For many teens, chronic sleep disruptions can set up a dangerous cycle of exhaustion, depression, anxiety, and self-medication, Cici said. Because of this, she works to help the young people in her care understand the key connection between sleep and overall health.

Jocelyn de Lange
Courtesy of Jocelyn de Lange
Jocelyn de Lange: “It would take me forever to fall asleep, mostly because my anxiety tends to get worse at night. That’s when I’m alone with my thoughts. I’d be reflecting on everything that happened that day, and it made falling asleep feel impossible.”
As early as the first appointment, Cici said she brings up the topic of sleep, asking her patients to detail their sleep habits and how they think they impact the rest of their lives. During her appointments, she tries to drive home the importance of healthy sleep for an all-over healthy life.

“It’s a conversation I have with each of my patients almost every time we meet,” Cici said. “We know sleep has such significant impact on mental health for young people. We know that when people aren’t getting enough sleep it can lead to attention problems, anxiety, depression. We know ways to help people get better sleep, and I work with my patients on that.”

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Unlike other changes that may be more difficult to achieve, improving sleep, Cici believes, is a relatively easy — but essential — way to make key progress in improving a patient’s physical and emotional health.

“Getting better sleep is one simple, controllable thing that we can do to help us feel better and to cope better,” she said, “but many patients have a hard time realizing how important making these changes can be.”

A common problem

A common misconception about teenagers is that they sleep like the dead — that their tendency to stay up late and sleep into the afternoon is a sign of poor decision-making or laziness, rather than a physical response to developmental changes in their sleep cycle.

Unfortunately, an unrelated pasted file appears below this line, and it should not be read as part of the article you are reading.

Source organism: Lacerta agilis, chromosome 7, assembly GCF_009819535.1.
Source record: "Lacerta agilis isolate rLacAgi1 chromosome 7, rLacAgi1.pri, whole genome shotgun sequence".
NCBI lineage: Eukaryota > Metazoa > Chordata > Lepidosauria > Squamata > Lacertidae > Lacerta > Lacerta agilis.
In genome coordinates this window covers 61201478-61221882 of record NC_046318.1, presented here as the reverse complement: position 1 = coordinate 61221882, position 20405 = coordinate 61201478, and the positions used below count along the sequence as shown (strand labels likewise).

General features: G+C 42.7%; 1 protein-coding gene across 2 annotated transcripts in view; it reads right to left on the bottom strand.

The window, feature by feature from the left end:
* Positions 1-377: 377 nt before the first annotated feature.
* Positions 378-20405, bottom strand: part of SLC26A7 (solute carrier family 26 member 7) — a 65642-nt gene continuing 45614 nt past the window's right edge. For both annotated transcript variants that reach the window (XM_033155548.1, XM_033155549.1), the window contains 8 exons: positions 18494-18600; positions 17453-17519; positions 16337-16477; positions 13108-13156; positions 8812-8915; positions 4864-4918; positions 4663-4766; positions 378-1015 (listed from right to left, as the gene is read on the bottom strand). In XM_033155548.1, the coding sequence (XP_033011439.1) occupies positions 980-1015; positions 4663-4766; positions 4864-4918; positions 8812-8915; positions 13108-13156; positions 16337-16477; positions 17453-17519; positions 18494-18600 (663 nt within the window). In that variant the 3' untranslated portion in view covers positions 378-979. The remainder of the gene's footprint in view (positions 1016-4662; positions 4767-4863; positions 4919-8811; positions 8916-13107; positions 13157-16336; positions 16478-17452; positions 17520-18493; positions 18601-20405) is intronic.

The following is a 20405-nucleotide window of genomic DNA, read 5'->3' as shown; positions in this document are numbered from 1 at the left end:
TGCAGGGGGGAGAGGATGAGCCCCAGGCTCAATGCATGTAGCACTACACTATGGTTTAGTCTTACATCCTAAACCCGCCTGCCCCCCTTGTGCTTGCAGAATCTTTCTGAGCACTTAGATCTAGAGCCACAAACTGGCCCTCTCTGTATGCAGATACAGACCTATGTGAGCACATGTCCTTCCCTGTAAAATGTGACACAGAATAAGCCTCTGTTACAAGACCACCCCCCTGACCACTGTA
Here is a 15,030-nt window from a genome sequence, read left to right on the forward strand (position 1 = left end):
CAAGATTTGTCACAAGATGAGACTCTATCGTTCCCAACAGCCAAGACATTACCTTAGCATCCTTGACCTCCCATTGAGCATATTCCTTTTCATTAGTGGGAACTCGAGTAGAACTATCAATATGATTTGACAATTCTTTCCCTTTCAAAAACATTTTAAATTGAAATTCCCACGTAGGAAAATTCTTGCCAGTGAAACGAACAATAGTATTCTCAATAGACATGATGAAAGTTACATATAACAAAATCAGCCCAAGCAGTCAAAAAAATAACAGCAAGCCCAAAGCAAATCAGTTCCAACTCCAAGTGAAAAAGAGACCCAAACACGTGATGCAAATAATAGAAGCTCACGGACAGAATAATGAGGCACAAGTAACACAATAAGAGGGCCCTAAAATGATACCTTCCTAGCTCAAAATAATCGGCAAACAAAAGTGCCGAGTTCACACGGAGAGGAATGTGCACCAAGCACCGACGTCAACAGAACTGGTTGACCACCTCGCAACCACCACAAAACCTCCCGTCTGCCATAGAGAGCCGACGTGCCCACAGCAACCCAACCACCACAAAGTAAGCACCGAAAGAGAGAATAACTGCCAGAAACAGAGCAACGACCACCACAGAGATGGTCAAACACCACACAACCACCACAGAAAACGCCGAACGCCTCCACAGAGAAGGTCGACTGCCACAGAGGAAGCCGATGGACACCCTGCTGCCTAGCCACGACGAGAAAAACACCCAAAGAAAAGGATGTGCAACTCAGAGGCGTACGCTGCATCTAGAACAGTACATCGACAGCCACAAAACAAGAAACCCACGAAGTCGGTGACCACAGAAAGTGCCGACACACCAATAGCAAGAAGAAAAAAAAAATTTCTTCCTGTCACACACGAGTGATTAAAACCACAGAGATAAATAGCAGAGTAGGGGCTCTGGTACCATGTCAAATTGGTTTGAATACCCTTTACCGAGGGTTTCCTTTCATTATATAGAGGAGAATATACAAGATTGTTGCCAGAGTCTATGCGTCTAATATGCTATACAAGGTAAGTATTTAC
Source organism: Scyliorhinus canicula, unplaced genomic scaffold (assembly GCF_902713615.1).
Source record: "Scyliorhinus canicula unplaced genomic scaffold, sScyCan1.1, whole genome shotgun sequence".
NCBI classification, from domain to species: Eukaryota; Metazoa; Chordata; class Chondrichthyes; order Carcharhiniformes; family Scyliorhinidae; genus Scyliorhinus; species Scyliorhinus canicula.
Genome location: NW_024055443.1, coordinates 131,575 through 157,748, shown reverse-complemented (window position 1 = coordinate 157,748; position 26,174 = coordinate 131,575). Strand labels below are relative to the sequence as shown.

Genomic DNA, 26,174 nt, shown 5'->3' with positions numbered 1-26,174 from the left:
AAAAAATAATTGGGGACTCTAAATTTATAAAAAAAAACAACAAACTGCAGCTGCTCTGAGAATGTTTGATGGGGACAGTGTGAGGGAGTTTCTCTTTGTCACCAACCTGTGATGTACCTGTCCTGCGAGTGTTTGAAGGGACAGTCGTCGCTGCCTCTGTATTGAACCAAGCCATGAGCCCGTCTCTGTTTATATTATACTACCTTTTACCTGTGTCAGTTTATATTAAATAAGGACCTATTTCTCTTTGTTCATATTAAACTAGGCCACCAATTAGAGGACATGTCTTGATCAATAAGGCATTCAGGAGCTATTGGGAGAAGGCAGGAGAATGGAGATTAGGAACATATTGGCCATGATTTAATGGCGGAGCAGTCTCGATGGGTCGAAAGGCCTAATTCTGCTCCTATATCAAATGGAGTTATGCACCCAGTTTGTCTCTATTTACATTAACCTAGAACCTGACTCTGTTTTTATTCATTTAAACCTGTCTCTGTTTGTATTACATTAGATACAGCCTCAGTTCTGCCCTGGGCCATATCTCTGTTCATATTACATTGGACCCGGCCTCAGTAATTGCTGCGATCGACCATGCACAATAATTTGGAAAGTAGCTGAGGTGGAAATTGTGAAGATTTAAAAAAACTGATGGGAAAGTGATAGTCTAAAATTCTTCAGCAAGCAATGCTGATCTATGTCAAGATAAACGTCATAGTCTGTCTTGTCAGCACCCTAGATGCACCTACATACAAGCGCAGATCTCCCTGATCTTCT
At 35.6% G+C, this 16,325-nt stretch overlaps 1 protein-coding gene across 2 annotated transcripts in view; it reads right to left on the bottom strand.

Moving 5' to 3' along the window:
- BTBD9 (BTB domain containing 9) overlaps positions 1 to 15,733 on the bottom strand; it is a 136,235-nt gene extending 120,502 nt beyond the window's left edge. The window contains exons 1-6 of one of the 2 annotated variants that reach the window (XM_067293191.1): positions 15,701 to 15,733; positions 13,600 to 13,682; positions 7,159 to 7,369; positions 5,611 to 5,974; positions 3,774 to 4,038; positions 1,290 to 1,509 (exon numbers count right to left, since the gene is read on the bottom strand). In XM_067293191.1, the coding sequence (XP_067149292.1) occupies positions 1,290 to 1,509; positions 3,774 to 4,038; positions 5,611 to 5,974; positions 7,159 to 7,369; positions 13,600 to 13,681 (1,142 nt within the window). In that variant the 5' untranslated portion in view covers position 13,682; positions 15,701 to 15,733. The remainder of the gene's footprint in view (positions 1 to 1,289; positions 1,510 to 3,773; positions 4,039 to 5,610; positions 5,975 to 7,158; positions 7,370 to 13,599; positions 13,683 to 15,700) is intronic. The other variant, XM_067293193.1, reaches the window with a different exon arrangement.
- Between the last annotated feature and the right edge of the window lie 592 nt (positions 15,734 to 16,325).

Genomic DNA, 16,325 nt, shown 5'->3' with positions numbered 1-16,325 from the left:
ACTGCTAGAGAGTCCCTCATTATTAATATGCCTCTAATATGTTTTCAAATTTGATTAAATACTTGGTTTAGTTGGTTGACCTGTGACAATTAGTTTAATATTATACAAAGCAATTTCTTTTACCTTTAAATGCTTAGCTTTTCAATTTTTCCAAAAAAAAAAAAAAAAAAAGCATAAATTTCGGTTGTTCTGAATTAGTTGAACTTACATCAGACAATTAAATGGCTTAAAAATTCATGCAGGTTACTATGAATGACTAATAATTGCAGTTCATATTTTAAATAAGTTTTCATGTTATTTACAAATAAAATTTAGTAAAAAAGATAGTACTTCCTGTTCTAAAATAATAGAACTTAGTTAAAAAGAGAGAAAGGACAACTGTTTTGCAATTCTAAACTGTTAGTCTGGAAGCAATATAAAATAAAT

For months, de Lange bought into that line of thinking, believing that her own inability to stay awake during the day was a personal failing. But when, with Cici’s urging, she took a deeper look at her sleep patterns, de Lange realized that what was happening in her brain during the nighttime hours was far from normal or healthy.

Dr. Jessica Cici
Dr. Jessica Cici
A closer analysis of her sleep revealed a distressing pattern.

“I would wake up very frequently during the night,” de Lange said. “And I wasn’t having dreams, which for me is unusual.”

With Cici’s help, de Lange realized that self-medicating with marijuana was, “working against me. When I was smoking weed at night, I would struggle to fall asleep and then when I did fall asleep I wouldn’t have very restful sleep. Even if I got eight to nine hours of sleep, which would’ve been enough for me on a normal day, I would still wake up feeling pretty exhausted.”

Cici explained that many teens who regularly smoke marijuana experience disrupted sleep cycles. With de Lange in treatment and sober, Cici began the process repairing her disrupted sleep, by outlining a list of non-medicinal sleep habits that are proven to improve sleep quality.

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When she works to help adolescents who are struggling with drug addiction improve their sleep, Cici explained, “Our approach typically is that we really try to work through improving sleep hygiene, as opposed to starting on medication.” With the young adults in her programs, she continued, “We try to protect sleep, by bringing in the parents to help maintain a regular sleep and wake time; by not deviating those times on the weekend; by really focusing on what’s happening prior to sleep; by eating regularly; by making sure that they are working in some physical activity during the day, but not in the hours before bedtime; by limiting daytime naps; by turning off screens before bed; by practicing paced breathing or aromatherapy or drinking herbal tea; and by keeping the bedroom dark and cool.”